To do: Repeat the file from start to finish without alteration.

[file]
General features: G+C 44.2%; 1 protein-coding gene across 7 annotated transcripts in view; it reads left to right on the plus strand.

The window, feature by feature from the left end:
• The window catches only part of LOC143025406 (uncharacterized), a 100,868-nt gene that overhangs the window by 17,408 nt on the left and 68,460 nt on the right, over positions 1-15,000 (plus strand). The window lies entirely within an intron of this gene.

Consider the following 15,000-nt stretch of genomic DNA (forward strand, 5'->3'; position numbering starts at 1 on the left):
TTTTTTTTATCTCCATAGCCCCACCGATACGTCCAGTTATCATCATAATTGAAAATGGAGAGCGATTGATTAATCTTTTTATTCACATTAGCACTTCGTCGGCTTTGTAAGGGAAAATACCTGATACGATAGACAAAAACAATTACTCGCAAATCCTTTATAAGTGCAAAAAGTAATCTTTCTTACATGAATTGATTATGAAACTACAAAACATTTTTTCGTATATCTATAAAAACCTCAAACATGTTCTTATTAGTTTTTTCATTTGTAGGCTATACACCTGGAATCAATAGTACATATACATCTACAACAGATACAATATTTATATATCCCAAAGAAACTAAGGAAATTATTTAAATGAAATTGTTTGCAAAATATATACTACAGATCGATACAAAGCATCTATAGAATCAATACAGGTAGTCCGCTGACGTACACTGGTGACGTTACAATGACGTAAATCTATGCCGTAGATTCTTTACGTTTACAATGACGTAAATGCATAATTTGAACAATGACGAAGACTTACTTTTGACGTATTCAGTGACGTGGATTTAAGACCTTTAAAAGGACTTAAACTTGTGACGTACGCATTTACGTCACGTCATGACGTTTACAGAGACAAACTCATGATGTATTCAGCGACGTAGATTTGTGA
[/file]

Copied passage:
General features: G+C 44.2%; 1 protein-coding gene across 7 annotated transcripts in view; it reads left to right on the plus strand.

The window, feature by feature from the left end:
• The window catches only part of LOC143025406 (uncharacterized), a 100,868-nt gene that overhangs the window by 17,408 nt on the left and 68,460 nt on the right, over positions 1-15,000 (plus strand). The window lies entirely within an intron of this gene.

Consider the following 15,000-nt stretch of genomic DNA (forward strand, 5'->3'; position numbering starts at 1 on the left):
TTTTTTTTATCTCCATAGCCCCACCGATACGTCCAGTTATCATCATAATTGAAAATGGAGAGCGATTGATTAATCTTTTTATTCACATTAGCACTTCGTCGGCTTTGTAAGGGAAAATACCTGATACGATAGACAAAAACAATTACTCGCAAATCCTTTATAAGTGCAAAAAGTAATCTTTCTTACATGAATTGATTATGAAACTACAAAACATTTTTTCGTATATCTATAAAAACCTCAAACATGTTCTTATTAGTTTTTTCATTTGTAGGCTATACACCTGGAATCAATAGTACATATACATCTACAACAGATACAATATTTATATATCCCAAAGAAACTAAGGAAATTATTTAAATGAAATTGTTTGCAAAATATATACTACAGATCGATACAAAGCATCTATAGAATCAATACAGGTAGTCCGCTGACGTACACTGGTGACGTTACAATGACGTAAATCTATGCCGTAGATTCTTTACGTTTACAATGACGTAAATGCATAATTTGAACAATGACGAAGACTTACTTTTGACGTATTCAGTGACGTGGATTTAAGACCTTTAAAAGGACTTAAACTTGTGACGTACGCATTTACGTCACGTCATGACGTTTACAGAGACAAACTCATGATGTATTCAGCGACGTAGATTTGTGA